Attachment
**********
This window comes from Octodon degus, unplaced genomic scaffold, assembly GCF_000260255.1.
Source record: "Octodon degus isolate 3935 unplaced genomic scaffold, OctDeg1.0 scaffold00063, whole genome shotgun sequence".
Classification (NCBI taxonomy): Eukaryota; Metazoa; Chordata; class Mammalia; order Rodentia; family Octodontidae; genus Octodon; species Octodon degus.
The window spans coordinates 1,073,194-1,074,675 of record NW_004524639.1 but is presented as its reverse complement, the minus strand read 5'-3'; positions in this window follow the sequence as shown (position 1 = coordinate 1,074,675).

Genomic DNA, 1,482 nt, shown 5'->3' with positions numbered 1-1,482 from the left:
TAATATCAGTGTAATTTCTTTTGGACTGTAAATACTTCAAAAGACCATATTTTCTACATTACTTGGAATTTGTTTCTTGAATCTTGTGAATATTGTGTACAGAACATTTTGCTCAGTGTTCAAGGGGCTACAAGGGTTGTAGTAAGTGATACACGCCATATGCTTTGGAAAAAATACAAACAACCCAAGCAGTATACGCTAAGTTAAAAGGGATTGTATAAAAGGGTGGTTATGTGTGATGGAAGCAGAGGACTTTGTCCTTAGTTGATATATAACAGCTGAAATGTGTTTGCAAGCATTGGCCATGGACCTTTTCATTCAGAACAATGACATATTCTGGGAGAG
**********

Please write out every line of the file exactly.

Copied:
This window comes from Octodon degus, unplaced genomic scaffold, assembly GCF_000260255.1.
Source record: "Octodon degus isolate 3935 unplaced genomic scaffold, OctDeg1.0 scaffold00063, whole genome shotgun sequence".
Classification (NCBI taxonomy): Eukaryota; Metazoa; Chordata; class Mammalia; order Rodentia; family Octodontidae; genus Octodon; species Octodon degus.
The window spans coordinates 1,073,194-1,074,675 of record NW_004524639.1 but is presented as its reverse complement, the minus strand read 5'-3'; positions in this window follow the sequence as shown (position 1 = coordinate 1,074,675).

Genomic DNA, 1,482 nt, shown 5'->3' with positions numbered 1-1,482 from the left:
TAATATCAGTGTAATTTCTTTTGGACTGTAAATACTTCAAAAGACCATATTTTCTACATTACTTGGAATTTGTTTCTTGAATCTTGTGAATATTGTGTACAGAACATTTTGCTCAGTGTTCAAGGGGCTACAAGGGTTGTAGTAAGTGATACACGCCATATGCTTTGGAAAAAATACAAACAACCCAAGCAGTATACGCTAAGTTAAAAGGGATTGTATAAAAGGGTGGTTATGTGTGATGGAAGCAGAGGACTTTGTCCTTAGTTGATATATAACAGCTGAAATGTGTTTGCAAGCATTGGCCATGGACCTTTTCATTCAGAACAATGACATATTCTGGGAGAG